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Two days after they did so privately at Saturday’s memorial service attended by dignitaries from around the NBA, the Wolves said their public farewell to president of basketball operations and coach Flip Saunders with Monday’s pregame video tribute.

It pushed back the game’s usual opening tip, in a game that provided a final minute that never seemed to end. When it was finally over, that minute included two lengthy video reviews, an inadvertent official’s whistle and two jump balls before the Wolves lost for the first time after starting the season with victories in Los Angeles and Denver.

Leading 34-17 late in the first quarter and trailing 99-89 with 5:40 left, the Wolves appeared to tie the score on Andrew Wiggins’ tip-in with 54 seconds remaining. But officials ruled basket interference, a call that was upheld by an NBA video review conducted in New Jersey. The Wolves never scored after that.

“The game is not decided on one play,” said Wolves rookie center Karl-Anthony Towns, who was called for a foul after he leaped for one of those jump balls with the Blazers up 103-101 with 12 seconds left. “It’s a lot of plays. It culminates.”

Most of those plays turned against the Wolves in the game’s final minute.

But so many things went so well early, namely leads of 8-1 and 34-17 before the Blazers and their All-Star point guard Damian Lillard reversed course. The Wolves found enough emotion and energy to forge those early leads, then possibly just ran out of both against a Blazers team that started the season 1-2 but received a decisive 34-point performance from Lillard on Monday.

The game’s opening tip came 30 minutes later than usual after coaching peers, Wolves players and coaches and others who knew Saunders well offered their praise and observations in two videos segments. Those testimonials were supplemented with a live performance of Leonard Cohen’s song "Hallelujah" that started quietly accompanied only by Tim Mahoney’s guitar and voice, was joined by a lone cello player and finished backed by a gospel choir.

When the overhead scoreboard showed a series of still photographs featuring Saunders, Towns – whom Saunders selected No. 1 overall in the June draft – looked upward from the court, tracks of tears streaming down his face highlighted by the scoreboard’s glow.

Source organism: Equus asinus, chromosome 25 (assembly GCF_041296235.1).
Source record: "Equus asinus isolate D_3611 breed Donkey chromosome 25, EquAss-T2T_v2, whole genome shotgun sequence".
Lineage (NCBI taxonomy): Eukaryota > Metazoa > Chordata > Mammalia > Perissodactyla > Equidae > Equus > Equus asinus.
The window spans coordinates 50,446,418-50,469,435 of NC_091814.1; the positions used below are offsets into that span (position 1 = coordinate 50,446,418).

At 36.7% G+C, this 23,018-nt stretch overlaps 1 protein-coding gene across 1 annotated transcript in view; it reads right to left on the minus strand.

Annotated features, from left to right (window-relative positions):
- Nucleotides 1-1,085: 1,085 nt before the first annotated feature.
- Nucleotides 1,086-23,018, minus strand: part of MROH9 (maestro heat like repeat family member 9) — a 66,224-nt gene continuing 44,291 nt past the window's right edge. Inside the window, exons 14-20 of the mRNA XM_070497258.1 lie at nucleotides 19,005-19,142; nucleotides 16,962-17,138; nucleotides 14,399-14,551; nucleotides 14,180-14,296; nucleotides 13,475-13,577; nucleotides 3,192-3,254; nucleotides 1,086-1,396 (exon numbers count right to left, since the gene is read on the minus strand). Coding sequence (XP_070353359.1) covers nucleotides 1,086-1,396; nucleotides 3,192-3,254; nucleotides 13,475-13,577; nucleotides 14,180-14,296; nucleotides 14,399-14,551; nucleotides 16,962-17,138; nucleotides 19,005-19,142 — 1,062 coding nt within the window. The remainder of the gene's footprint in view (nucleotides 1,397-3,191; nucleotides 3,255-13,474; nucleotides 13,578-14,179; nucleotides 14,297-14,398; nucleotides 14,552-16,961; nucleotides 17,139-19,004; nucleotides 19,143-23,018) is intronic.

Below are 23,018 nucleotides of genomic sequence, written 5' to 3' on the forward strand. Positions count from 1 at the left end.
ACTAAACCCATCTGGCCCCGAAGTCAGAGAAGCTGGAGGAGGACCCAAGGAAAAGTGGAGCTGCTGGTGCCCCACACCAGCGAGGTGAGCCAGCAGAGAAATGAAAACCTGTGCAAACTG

“I was drained from the beginning,” Towns said afterward. “I was crying the whole time, the whole pregame. I was emotionally drained coming out. I just tried to use my energy in a good way.”

He and his teammates did so for the game’s opening 11 minutes, but ultimately couldn’t sustain it after Lillard and the Blazers changed the game with a 32-19 second quarter.

“It was a tough day, but we’re not going to use that as an excuse,” Wolves interim head coach Sam Mitchell said. “It’s our third game since Coach passed, but it was a tough day. We had a chance to win the basketball game…we just made bad mistakes at the wrong time.”

Did the Wolves ultimately run emotionally empty eight days after they learned in the middle of a practice that their leader had died nearly five months after he was diagnosed with cancer?

“I don’t know,” said Wolves point guard Ricky Rubio, who approached his fifth career triple-double with a 12-point, nine-assist, nine-rebound game. “It has been tough, but we are professionals here. We have to do our job. Everybody goes through a lot of pain sometimes. Of course, it has been tough. But we want to go out there and compete. We did it tonight for a little bit, but not the whole game.”

Before the opening tip, NBA coaches current and former -- Gregg Popovich, Phil Jackson, Larry Bird, Doc Rivers, Pat Riley, George Karl, Randy Wittman, Dave Joerger, Stan Van Gundy, Fred Hoiberg and P.J. Carlesimo -- spoke in taped interviews.

“Flip was what I call a `lifer,’ “ Popovich said. “He loved the game. He respected the game like nobody’s business. He was all in. He obviously was somebody who all of us respected very much.”

They spoke about Saunders’ offensive ingenuity and innovation as well as his lovable quirks, such as very late-night phone calls and after-midnight television shopping-network binges.

“My wife remembers the phone calls at 3 in the morning, thinks he’s dialing my cell phone when he’s dialing the house phones,” Wittman said.

Some of his former players -- Cleveland star Kevin Love , former NBA players Sam Cassell, Chauncey Billups and Mark Madsen -- and longtime confidant Tom Izzo remembered him as well.

Conspicuous in their absence was former University of Minnesota teammate and longtime Wolves management partner Kevin McHale as well as Wolves star Kevin Garnett, who was too overcome with emotion to record a message. He alternately looked up at the arena scoreboard and down at the floor during the pregame ceremony, rocking from one foot to the other all the time.

Garnett was asked Monday morning about another emotional night forthcoming.

“I think it’s going to be an emotional year, if not an emotional lifetime,” he said.